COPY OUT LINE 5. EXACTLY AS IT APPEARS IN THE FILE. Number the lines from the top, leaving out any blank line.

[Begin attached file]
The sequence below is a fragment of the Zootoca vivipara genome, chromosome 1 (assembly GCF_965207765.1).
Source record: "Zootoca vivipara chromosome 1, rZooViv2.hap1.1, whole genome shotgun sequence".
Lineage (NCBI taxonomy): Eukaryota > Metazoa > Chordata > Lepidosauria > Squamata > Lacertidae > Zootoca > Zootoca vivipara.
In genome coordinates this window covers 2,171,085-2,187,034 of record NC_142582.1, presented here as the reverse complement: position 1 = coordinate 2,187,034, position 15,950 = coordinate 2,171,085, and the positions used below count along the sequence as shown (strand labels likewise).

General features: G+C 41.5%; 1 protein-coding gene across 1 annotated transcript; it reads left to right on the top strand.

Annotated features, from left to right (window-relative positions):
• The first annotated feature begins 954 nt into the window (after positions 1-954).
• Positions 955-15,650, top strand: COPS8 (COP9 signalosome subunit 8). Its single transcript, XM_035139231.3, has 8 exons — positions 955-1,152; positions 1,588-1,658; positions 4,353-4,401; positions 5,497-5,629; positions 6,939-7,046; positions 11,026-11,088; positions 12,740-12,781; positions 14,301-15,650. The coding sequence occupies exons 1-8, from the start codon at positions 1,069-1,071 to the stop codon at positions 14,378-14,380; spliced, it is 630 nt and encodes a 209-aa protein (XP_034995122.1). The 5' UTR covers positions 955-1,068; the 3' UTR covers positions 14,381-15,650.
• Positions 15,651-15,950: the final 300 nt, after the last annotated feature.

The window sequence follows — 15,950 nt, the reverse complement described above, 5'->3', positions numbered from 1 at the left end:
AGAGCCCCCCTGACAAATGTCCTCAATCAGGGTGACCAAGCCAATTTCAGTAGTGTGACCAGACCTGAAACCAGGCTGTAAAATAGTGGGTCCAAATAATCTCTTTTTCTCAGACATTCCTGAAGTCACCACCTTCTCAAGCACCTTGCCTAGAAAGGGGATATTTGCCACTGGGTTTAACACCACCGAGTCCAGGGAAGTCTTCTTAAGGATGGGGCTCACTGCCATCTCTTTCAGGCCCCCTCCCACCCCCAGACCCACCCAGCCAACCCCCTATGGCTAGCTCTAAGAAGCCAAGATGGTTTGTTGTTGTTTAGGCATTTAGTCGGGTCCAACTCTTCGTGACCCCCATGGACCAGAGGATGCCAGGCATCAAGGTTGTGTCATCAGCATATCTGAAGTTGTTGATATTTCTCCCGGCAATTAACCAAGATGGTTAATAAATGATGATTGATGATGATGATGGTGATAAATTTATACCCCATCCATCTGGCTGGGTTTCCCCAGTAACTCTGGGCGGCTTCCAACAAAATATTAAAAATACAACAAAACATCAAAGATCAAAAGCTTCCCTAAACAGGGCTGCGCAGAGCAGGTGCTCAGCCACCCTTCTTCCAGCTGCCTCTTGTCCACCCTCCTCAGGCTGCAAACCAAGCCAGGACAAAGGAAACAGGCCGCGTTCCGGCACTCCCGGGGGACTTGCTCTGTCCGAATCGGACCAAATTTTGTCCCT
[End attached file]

General features: G+C 41.5%; 1 protein-coding gene across 1 annotated transcript; it reads left to right on the top strand.